A welded gabion is a cubic container of welded wire mesh panels connected by tether wires and locking pins. They can be extended to any length by snapping two spiral wires together at vertical angles and inserting locking pins. If multiple layers of welded gabions are required, you can add layers.
Welded gabions are found in an increasing number of civil engineering projects, such as river training walls, flood control, erosion control, and temporary wall systems. In addition, more and more views are introduced for gabion baskets because of their special and different appearance.
A thick wire gauge ensures a sturdy structure.
Corrosion-resistant wires for all weather.
Modular construction makes installation quick and easy.
Cost-effective equipment for retaining walls and soil erosion.
Recyclable and environmentally friendly.
Decorative elements for common views.
Outstanding flexibility and permeability.
CDM regulations state that retaining walls should start 500 mm below ground level. This is done to facilitate future excavations (see Standard Design for a more detailed explanation) and to get below the 450 mm frost layer. This will also produce an effective toe. The gabions must be on a solid base and all potentially decaying organic material needs to be removed. A best practice is to use a vibratory plate compactor to compact 100-200 mm type 1. 100 mm for 1 m high walls and 200 mm for 3 m high walls. The compacted hardcore can be considered as part of the basket and therefore part of the front beam. Usually, this produces a front beam of 300 mm. The standard design is robust and it is not uncommon to install gabions in the ground for shorter walls. In the absence of a soil report or structural calculations, a degree of common sense should be taken on-site regarding soil conditions, risk, and appearance.
The surface of the gabion wall may be flush or stepped. On higher walls, it may be beneficial to set the basket back to balance the pressure between the heel and toe of the wall. Gabions can be cut on-site to the nearest full square to achieve your desired size. Or we can cut them for you at an additional charge.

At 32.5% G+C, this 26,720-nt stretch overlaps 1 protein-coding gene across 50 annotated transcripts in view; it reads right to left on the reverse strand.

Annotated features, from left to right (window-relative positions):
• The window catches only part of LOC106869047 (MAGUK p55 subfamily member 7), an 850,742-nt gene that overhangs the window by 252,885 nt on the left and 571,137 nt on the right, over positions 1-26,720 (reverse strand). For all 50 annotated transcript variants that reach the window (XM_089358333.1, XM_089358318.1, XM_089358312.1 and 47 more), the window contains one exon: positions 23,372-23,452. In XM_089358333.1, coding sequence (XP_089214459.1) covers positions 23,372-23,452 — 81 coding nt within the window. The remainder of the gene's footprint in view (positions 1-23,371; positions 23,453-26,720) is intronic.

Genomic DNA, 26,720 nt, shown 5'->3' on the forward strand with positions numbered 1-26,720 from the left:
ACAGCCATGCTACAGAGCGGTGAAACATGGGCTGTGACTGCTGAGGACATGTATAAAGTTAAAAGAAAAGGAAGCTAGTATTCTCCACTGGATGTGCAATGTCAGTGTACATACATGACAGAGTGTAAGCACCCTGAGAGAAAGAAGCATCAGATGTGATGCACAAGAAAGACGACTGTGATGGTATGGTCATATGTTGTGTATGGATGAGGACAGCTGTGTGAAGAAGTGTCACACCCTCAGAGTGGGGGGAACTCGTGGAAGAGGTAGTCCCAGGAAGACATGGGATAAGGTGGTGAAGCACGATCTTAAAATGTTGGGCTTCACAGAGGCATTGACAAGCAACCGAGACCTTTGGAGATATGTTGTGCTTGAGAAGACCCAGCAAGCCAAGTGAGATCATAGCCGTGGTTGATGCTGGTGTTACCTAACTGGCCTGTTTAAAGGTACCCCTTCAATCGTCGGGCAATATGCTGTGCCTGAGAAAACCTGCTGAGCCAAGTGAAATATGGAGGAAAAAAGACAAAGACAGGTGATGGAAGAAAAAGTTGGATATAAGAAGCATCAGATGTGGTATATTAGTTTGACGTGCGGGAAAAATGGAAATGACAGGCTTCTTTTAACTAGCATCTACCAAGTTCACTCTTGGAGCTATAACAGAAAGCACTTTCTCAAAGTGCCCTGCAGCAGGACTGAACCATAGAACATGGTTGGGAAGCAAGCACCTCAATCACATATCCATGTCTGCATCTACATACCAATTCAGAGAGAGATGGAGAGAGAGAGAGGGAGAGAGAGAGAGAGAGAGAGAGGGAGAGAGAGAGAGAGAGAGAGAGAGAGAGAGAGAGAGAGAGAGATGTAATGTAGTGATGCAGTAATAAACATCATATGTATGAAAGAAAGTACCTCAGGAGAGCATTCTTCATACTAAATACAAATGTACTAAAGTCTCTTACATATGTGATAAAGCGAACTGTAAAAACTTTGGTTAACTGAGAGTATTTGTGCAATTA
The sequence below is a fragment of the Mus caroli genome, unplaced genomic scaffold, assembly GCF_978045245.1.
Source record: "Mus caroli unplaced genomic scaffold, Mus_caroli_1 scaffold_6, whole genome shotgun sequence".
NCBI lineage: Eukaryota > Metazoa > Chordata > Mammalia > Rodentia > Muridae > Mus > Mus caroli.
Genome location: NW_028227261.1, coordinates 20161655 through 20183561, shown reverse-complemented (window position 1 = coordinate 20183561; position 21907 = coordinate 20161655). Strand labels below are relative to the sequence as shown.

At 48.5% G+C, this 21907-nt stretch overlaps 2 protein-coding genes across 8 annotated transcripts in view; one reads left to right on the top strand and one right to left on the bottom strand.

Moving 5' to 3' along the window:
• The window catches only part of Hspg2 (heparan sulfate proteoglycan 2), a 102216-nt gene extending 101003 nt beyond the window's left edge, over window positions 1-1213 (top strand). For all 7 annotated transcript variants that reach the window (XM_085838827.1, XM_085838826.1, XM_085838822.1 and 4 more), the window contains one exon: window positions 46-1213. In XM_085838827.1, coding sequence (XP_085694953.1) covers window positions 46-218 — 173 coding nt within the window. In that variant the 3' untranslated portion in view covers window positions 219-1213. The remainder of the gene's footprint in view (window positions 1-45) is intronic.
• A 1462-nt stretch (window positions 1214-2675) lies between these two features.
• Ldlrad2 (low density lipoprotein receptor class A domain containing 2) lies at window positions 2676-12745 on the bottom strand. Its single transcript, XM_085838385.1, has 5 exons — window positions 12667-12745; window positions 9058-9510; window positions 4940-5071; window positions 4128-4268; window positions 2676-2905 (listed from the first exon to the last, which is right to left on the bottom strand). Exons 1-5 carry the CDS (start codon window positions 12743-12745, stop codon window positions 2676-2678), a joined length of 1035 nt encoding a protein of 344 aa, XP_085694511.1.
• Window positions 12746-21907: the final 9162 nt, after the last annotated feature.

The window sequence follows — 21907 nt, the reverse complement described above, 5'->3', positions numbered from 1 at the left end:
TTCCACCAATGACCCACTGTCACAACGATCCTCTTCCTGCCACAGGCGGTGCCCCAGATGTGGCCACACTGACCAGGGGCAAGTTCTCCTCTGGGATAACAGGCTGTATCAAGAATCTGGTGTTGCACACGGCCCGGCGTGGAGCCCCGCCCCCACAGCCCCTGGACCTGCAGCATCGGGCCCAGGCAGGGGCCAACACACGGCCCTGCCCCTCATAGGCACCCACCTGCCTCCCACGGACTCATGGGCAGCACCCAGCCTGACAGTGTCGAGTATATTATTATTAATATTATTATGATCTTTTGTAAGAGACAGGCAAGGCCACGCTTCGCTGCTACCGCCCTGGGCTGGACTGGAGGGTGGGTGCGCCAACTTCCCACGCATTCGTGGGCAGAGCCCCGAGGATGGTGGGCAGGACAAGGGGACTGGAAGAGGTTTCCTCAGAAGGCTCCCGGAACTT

Health and safety considerations are paramount when undertaking such works to ensure that they are carried out with due regard for the health and safety of all concerned. In this regard, the requirements of the Construction (Design and Management) Regulations 2015 (7.2) are referred to below as the CDM Regulations. Application.
Many injuries and fatalities have occurred in construction work associated with excavation works. These occurred where vertical or near-vertical excavation surfaces were provided and were unsupported or not effectively supported, or where temporary unsupported excavation slopes or face paste were provided that were too steep to remain stable. The effects of other factors that may contribute to instability should also be taken into consideration. These factors include but are not limited to, water ingress, material storage, and vehicle traffic.
The use of temporary bracing with earth retaining wall construction on the excavation face is often impractical due to the work restrictions that exist.
Temporary unsupported excavation slopes or face paste are typically used and have a slope of 45 degrees, although this is dependent on on-site conditions. This situation is the basis for calculating a standard design where the gap behind the wall is filled with angled material.
Please ensure that all operators/installers are wearing the correct PPP, including safety glasses, safety gloves, steel-clad toe boots, helmets, and Hi-Viz tops.
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